John Tamihere speaking to media at Chamberlain Park (Image/ Alex Braae)

Tamihere sets out his stall on the future of Auckland sport venues

John Tamihere has launched his first policy slate ahead of the Auckland mayoralty election, making a pitch for the conservative vote. Alex Braae was at Chamberlain Park golf course for the launch.

John Tamihere has picked a side on some of Auckland’s most contentious issues around parks and facilities. Depending on your point of view, he’ll either be standing in the way of much needed change, or preserving what people are passionate about.

At Chamberlain Park golf club, a public course just up the road from Western Springs, Tamihere set out positions on three key issues. He wants Chamberlain Park to remain an 18 hole golf course. He wants Speedway to be given a stay of execution on being forced out of Western Springs. And he wants to keep Eden Park as the city’s premier stadium, and hold more events there.

Each of these causes comes with a battle-hardened base of supporters already in place. On each of the causes, there’s arguably a pretty strong case to make that more citizens would benefit from change. But in a local government election, where turnout is low and voters may end up choosing based on a few key issues, bringing those campaigns on-side could have a significant electoral upside.

Tamihere was full of memories about the places he was talking about. “Like any young people in this area, we used to recycle balls quite regularly,” he said of his childhood growing up near Chamberlain Park. “Graciously people used to pay us a shilling now and then, to buy their balls back.” There was much nodding at the word “shilling” – a coin that was phased out in 1967. He also spoke fondly of Western Springs speedway as the place he met his first girlfriend.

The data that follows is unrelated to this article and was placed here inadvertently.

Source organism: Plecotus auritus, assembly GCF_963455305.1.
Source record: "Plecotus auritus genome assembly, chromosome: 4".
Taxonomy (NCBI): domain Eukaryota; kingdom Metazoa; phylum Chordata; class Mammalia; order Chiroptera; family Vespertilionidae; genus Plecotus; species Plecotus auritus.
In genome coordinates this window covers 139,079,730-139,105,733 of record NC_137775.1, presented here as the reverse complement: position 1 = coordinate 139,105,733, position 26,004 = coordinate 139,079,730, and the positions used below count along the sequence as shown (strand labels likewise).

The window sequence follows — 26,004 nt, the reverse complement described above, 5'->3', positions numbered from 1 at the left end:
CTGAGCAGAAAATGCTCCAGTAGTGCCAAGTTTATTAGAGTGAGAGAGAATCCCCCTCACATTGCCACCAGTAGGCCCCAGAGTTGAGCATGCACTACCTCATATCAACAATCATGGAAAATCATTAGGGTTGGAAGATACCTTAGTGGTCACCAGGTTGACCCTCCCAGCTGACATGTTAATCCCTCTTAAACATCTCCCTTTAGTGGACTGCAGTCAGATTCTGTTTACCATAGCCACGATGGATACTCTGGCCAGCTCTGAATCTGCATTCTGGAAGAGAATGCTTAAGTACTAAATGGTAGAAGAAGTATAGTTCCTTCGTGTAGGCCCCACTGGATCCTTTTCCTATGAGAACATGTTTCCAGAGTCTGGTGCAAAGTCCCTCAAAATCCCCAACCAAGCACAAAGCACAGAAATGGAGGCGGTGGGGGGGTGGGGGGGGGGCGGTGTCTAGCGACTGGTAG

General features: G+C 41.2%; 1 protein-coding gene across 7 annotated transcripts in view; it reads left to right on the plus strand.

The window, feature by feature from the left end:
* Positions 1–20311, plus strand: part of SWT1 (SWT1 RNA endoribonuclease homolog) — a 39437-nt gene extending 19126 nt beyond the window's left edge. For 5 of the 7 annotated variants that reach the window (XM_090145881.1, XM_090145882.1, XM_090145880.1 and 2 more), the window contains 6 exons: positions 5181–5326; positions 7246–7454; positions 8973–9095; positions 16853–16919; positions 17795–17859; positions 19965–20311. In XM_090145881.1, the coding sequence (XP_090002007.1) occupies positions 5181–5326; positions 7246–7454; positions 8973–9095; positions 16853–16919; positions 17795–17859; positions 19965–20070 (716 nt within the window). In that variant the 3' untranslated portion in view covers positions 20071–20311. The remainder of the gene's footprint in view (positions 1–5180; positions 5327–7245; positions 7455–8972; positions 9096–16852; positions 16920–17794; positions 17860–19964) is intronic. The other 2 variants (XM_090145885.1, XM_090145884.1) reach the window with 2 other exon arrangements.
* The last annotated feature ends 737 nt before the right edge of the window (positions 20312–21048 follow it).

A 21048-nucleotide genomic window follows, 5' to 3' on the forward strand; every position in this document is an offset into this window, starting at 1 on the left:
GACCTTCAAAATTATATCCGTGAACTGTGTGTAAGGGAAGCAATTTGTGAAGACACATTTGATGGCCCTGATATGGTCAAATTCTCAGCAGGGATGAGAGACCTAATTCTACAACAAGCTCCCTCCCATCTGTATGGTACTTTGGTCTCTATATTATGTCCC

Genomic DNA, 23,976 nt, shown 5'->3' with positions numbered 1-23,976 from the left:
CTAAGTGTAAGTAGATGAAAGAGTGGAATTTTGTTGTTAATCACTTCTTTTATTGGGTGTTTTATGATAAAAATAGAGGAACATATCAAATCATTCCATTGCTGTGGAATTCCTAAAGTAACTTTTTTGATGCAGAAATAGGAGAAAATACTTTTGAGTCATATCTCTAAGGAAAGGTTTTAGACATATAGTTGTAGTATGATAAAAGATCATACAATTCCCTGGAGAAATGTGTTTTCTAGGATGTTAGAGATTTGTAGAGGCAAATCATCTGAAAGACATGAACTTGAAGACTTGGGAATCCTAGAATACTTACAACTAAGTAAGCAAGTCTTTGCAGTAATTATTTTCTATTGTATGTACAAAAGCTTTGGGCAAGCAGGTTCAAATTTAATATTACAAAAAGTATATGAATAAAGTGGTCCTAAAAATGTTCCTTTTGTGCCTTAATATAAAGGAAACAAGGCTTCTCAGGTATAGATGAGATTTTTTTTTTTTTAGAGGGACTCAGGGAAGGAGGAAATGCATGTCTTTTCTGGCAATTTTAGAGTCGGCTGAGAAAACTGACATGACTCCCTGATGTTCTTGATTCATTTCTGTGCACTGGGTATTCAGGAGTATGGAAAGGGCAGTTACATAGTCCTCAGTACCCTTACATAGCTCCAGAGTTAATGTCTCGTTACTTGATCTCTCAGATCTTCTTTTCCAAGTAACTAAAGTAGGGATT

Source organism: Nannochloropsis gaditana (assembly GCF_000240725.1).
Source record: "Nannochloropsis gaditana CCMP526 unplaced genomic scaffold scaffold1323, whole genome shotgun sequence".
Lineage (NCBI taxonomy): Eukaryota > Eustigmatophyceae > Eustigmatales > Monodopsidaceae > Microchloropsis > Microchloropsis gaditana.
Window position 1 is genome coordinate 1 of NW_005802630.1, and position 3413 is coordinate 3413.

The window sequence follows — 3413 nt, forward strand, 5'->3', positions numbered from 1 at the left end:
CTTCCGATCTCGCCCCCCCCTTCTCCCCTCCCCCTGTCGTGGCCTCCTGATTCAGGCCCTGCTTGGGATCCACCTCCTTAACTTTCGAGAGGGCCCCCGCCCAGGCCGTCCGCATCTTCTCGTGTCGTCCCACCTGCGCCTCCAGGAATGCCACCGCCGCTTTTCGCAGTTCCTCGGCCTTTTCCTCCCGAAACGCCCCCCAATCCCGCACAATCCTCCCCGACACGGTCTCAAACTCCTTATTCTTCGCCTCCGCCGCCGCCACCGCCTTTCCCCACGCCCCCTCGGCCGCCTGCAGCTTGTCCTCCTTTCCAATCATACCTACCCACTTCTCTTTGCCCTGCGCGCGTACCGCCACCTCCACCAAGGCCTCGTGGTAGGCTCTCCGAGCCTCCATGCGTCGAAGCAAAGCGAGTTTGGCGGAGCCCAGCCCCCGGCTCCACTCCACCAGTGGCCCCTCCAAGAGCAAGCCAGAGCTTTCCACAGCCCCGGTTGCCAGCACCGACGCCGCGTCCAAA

“Part of the announcement today on our behalf, is to bring solace to the good people who cherish this park,” he said in his introduction. Under current Council plans, Chamberlain Park will be reduced from 18 holes to nine, with other community facilities put in place for the many Aucklanders who aren’t golfers. A judicial review has held up work, which was scheduled to get under way in February this year, so the battle goes on. “No-one will touch Chamberlain Park golf course, in the event we’re lucky enough to get your votes, your family’s votes, and your friend’s votes,” Tamihere declared.

That was mirrored in his pitch on Speedway, which has recently been forced out of Western Springs without necessarily having a future home to move to. They too have been given a short stay of execution, and had many years of warning that change would be coming, so that the park could be redeveloped into a cricket oval.